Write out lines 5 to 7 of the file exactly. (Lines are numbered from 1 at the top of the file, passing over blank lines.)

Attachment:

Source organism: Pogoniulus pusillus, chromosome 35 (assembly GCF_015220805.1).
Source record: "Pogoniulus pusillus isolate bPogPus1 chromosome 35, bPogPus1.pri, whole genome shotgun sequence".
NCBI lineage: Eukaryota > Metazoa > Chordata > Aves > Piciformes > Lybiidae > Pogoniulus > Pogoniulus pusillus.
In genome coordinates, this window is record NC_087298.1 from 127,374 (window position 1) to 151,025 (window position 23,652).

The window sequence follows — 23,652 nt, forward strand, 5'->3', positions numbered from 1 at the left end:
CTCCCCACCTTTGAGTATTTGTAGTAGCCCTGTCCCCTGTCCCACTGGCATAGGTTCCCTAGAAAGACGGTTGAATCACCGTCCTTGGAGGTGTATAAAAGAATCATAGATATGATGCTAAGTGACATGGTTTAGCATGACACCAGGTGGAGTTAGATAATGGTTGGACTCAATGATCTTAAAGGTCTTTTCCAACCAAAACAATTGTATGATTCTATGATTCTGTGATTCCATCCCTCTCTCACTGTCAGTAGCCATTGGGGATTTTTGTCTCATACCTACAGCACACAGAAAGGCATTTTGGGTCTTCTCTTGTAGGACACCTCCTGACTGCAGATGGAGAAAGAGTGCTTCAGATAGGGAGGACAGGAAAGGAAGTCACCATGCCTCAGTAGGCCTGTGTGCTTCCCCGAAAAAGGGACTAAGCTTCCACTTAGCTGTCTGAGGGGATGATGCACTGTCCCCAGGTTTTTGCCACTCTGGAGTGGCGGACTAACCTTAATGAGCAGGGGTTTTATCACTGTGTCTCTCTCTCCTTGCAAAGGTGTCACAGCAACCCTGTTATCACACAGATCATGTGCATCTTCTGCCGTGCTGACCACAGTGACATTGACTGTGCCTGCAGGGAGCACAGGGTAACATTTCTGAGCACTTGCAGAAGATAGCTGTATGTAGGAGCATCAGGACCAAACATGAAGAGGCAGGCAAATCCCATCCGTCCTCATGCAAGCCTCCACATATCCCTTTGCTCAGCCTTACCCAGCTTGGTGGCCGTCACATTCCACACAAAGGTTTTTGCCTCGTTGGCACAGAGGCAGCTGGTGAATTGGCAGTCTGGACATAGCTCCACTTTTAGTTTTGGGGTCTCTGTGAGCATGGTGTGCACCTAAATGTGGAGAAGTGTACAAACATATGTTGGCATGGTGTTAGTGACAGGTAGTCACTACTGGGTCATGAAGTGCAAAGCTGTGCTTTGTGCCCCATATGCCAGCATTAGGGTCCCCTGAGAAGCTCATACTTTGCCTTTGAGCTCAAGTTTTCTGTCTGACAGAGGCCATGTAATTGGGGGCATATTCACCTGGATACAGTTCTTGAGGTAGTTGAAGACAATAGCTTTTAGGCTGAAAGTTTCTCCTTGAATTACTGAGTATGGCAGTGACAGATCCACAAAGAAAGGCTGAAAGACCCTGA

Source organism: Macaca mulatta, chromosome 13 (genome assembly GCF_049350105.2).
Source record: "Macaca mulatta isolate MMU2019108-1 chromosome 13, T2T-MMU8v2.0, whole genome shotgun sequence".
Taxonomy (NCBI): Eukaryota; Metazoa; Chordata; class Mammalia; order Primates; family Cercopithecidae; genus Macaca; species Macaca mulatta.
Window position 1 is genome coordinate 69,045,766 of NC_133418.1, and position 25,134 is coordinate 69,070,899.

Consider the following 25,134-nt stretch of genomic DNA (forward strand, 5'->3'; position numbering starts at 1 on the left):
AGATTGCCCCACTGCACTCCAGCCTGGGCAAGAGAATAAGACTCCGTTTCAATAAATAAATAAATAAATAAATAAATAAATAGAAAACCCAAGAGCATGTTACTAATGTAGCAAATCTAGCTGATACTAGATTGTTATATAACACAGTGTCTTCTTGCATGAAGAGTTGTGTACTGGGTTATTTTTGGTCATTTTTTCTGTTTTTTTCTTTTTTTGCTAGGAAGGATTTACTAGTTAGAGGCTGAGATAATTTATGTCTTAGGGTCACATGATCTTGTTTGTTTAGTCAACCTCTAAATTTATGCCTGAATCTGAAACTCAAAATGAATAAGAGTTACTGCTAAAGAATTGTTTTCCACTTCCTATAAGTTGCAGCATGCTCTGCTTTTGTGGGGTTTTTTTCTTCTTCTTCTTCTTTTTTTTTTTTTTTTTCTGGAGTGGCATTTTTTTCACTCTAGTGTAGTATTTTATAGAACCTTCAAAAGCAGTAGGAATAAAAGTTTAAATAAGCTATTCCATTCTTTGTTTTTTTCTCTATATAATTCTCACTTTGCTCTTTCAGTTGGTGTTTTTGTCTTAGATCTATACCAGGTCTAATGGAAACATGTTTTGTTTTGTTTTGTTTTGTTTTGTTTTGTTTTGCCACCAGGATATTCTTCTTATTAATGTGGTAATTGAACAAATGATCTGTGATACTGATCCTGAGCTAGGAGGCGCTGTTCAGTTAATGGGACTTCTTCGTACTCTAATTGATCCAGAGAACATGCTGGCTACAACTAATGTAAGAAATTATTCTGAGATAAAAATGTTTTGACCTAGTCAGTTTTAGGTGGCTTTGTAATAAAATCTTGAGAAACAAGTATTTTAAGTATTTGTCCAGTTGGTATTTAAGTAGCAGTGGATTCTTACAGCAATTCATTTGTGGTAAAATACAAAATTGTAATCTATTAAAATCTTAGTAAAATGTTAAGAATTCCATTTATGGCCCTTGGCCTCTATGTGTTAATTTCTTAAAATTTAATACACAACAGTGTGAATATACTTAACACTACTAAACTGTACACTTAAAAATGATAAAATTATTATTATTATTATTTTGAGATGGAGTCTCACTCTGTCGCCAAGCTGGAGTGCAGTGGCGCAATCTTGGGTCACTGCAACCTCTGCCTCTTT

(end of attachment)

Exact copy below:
The window sequence follows — 23,652 nt, forward strand, 5'->3', positions numbered from 1 at the left end:
CTCCCCACCTTTGAGTATTTGTAGTAGCCCTGTCCCCTGTCCCACTGGCATAGGTTCCCTAGAAAGACGGTTGAATCACCGTCCTTGGAGGTGTATAAAAGAATCATAGATATGATGCTAAGTGACATGGTTTAGCATGACACCAGGTGGAGTTAGATAATGGTTGGACTCAATGATCTTAAAGGTCTTTTCCAACCAAAACAATTGTATGATTCTATGATTCTGTGATTCCATCCCTCTCTCACTGTCAGTAGCCATTGGGGATTTTTGTCTCATACCTACAGCACACAGAAAGGCATTTTGGGTCTTCTCTTGTAGGACACCTCCTGACTGCAGATGGAGAAAGAGTGCTTCAGATAGGGAGGACAGGAAAGGAAGTCACCATGCCTCAGTAGGCCTGTGTGCTTCCCCGAAAAAGGGACTAAGCTTCCACTTAGCTGTCTGAGGGGATGATGCACTGTCCCCAGGTTTTTGCCACTCTGGAGTGGCGGACTAACCTTAATGAGCAGGGGTTTTATCACTGTGTCTCTCTCTCCTTGCAAAGGTGTCACAGCAACCCTGTTATCACACAGATCATGTGCATCTTCTGCCGTGCTGACCACAGTGACATTGACTGTGCCTGCAGGGAGCACAGGGTAACATTTCTGAGCACTTGCAGAAGATAGCTGTATGTAGGAGCATCAGGACCAAACATGAAGAGGCAGGCAAATCCCATCCGTCCTCATGCAAGCCTCCACATATCCCTTTGCTCAGCCTTACCCAGCTTGGTGGCCGTCACATTCCACACAAAGGTTTTTGCCTCGTTGGCACAGAGGCAGCTGGTGAATTGGCAGTCTGGACATAGCTCCACTTTTAGTTTTGGGGTCTCTGTGAGCATGGTGTGCACCTAAATGTGGAGAAGTGTACAAACATATGTTGGCATGGTGTTAGTGACAGGTAGTCACTACTGGGTCATGAAGTGCAAAGCTGTGCTTTGTGCCCCATATGCCAGCATTAGGGTCCCCTGAGAAGCTCATACTTTGCCTTTGAGCTCAAGTTTTCTGTCTGACAGAGGCCATGTAATTGGGGGCATATTCACCTGGATACAGTTCTTGAGGTAGTTGAAGACAATAGCTTTTAGGCTGAAAGTTTCTCCTTGAATTACTGAGTATGGCAGTGACAGATCCACAAAGAAAGGCTGAAAGACCCTGA

Source organism: Macaca mulatta, chromosome 13 (genome assembly GCF_049350105.2).